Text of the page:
Title IX A Losing Game For Men

Duke's Lindsey Harding (10) and Mistie Williams (1) celebrate during the second half of the semifinals of the NCAA women's Final Four basketball championship against LSU Sunday, April 2, 2006, in Boston. (AP Photo/Chitose Suzuki) AP

This column was written by Carrie Lukas.


Some sports fans descending on Cleveland this week have more than basketball on their minds. It's the 35th anniversary of Title IX, and activists are gathering to celebrate the anti-discrimination law with a three-day femi-palooza of seminars and dinners. Sunday's NCAA women's basketball "Final Four" will make a good backdrop: Crowds can applaud women's increasing athletic participation while appreciating female basketball prowess.

Yet the unavoidable reality is that the men's NCAA basketball tournament continues to overshadow the women's. Last year, the women's tournament earned television ratings fifteen percent higher than in 2005, but it still drew only a quarter of the audience of the men's games. Ubiquitous office pools and bars crowded with sports fans remain overwhelmingly a male-tournament phenomenon.

Why do basketball fans prefer watching the men? Title IX conference-goers may believe this demonstrates society's engrained sexism. Most others will find more benign explanations; namely, that the men's game is more fast-paced, dramatic, and thus appealing to a television audience. Or that men comprise the bulk of the viewing audience for sports, and may prefer watching male athletes. Yet this preference doesn't apply to all sports; women's gymnastics, women's figure skating, and women's tennis often draw greater audiences than their male counterparts.

Evidence of men's greater interest in watching and playing sports abounds. Recreational sports leagues open to all comers remain overwhelmingly male. Studies repeatedly have found that men watch, read, and talk more about sports than do women — five minutes in any sports bar would have yielded the same conclusion for the price of a beer.

Such common sense will be heresy, however, at the Cleveland conference. Many members of the organizations sponsoring the conference recoil from any suggestion that innate differences between the sexes contribute to disparate outcomes, whether on a basketball court or in the workplace. "Discrimination" is the only acceptable explanation when men out-participate or out-perform women, while women's triumphs ironically are ignored.

It's hard to imagine, for example, the gender-obsessed handwringers pondering why women outnumber men in so much of academia during their conference breakout session "Title IX: It's Not Just for Athletics." Speakers from "The Association for Gender Equity Leadership in Education" and "The National Alliance for Partnerships in Equity" will surely discuss achievement in the hard sciences (where men still outnumber women), but psychology and education (in which women earn about eight of ten bachelor's degrees) undoubtedly will be overlooked. Few will lament the inherent "inequity" in women constituting 58 percent of college graduates.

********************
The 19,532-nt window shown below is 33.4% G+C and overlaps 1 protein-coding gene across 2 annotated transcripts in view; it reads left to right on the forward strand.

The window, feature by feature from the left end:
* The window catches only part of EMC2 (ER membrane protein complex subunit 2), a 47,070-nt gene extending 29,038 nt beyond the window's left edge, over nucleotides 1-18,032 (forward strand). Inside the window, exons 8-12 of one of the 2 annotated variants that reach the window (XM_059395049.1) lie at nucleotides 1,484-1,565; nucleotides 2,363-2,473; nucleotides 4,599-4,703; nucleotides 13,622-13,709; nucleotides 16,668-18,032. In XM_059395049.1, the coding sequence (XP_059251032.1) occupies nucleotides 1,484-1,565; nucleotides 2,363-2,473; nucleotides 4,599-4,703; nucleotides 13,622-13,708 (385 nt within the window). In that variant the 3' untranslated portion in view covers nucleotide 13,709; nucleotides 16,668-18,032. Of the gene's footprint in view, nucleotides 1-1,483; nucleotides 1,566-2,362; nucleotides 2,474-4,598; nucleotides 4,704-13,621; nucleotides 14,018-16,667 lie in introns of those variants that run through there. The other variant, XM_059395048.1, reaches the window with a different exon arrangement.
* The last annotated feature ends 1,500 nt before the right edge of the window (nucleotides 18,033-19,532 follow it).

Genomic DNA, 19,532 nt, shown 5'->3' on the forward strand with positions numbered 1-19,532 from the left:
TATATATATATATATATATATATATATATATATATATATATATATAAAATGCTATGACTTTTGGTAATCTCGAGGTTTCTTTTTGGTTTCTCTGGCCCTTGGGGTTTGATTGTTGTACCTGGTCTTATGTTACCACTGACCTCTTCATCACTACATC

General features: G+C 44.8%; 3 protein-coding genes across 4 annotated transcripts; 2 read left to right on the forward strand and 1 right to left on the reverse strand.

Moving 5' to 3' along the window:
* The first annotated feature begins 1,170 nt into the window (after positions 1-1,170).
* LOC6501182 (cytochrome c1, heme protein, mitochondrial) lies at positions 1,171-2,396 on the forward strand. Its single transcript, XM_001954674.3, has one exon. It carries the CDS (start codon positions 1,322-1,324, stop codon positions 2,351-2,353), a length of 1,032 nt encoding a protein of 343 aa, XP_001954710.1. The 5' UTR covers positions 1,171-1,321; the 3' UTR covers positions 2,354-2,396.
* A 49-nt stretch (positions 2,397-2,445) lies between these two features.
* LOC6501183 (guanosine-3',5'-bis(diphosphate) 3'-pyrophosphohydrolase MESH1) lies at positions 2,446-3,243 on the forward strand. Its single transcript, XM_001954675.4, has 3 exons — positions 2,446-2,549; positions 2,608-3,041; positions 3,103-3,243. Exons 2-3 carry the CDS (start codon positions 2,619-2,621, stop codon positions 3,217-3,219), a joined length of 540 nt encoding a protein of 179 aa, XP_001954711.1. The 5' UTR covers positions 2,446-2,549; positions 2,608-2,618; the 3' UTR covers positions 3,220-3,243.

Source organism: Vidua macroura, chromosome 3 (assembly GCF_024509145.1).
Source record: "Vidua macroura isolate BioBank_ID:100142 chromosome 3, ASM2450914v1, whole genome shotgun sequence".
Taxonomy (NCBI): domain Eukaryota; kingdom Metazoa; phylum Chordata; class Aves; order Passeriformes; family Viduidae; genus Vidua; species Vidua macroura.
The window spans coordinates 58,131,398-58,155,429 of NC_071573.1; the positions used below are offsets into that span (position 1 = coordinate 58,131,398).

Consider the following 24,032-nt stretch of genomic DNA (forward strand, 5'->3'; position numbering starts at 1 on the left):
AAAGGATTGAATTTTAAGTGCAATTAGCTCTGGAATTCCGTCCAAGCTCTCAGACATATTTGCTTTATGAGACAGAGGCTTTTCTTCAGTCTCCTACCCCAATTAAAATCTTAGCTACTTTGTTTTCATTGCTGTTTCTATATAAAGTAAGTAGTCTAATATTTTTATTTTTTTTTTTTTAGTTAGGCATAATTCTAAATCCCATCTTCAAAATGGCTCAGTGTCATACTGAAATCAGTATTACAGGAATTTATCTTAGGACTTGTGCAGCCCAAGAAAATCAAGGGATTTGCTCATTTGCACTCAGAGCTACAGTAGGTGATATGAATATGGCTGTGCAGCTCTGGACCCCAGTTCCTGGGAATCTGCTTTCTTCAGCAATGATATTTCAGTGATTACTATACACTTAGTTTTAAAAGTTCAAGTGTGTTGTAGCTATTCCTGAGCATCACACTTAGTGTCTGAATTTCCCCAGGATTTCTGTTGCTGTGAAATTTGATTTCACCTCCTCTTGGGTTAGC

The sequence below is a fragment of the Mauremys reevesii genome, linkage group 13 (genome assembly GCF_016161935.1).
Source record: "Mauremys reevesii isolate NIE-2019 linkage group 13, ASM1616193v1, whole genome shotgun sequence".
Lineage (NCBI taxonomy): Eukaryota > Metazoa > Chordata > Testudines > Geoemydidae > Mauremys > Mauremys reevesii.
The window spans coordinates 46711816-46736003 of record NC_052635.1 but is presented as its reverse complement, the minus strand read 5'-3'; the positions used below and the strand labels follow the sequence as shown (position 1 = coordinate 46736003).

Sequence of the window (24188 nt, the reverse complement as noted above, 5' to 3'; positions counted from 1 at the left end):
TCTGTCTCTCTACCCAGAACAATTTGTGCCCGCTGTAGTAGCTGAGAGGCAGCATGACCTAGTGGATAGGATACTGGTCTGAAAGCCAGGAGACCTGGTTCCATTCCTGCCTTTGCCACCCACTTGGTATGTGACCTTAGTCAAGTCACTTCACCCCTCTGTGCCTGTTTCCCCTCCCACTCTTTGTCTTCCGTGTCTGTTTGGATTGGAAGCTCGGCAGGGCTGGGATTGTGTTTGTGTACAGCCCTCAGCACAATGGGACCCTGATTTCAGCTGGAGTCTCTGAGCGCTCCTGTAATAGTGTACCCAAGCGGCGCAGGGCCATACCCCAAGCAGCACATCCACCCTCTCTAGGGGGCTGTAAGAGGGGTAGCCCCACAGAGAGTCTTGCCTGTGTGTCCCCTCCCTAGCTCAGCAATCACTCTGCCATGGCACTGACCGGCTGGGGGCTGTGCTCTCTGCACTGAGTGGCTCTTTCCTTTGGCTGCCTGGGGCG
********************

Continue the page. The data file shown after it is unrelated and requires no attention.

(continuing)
Indeed, athletics is one of the few areas of schooling where men predominate. A survey of high school seniors found girls were more likely to participate in music and performing-arts activities, academic clubs, student council or government, and the newspaper or yearbook. The only extracurricular activity where boys out-participated girls was athletics.

Title IX enforcers seek to change this, but not just by encouraging more female participation in sports, which most everyone sees as laudable. Far from merely barring discrimination, activist administrators have interpreted Title IX as demanding equal outcomes. Colleges and universities must demonstrate "participation opportunities for male and female students are provided in numbers substantially proportionate to their respective enrollments." Not surprisingly, schools eager to avoid costly lawsuits often make the numbers add up by reducing sports opportunities for men.

Stories of teams sacrificed to Title IX, such as James Madison University's eliminating seven male sports-teams last fall, occasionally make headlines. Yet a new analysis of NCAA data from the College Sports Council reveals the law's disturbing impact on male athletics. In brief, the average number of male teams offered by an NCAA Division I institution fell from 10.2 in 1981-82 to 8.9 in 2004-2005 (a decrease of 14 percent) while the average number of women's teams rose from 7.3 to 10.2 (an increase of 40 percent).

Some male sports are going extinct. The number of Division 1 men's gymnastics teams shrunk from 59 to 17 between 1981 and 2004; wrestling teams declined from 146 to 86; and even the number of Division 1A football teams — the villains in the eyes of Title IX's most active proponents — fell from 137 to 117. This isn't good for sports, and it's not good for women.

Title IX was sold as a way to ensure everyone has the opportunity to live up to his or her potential, not as a means to decimate male athletics. It's time to reform Title IX and its enforcement so that male and female sports can both thrive.
By Carrie Lukas
Reprinted with permission from National Review Online
  • Brittney Andres

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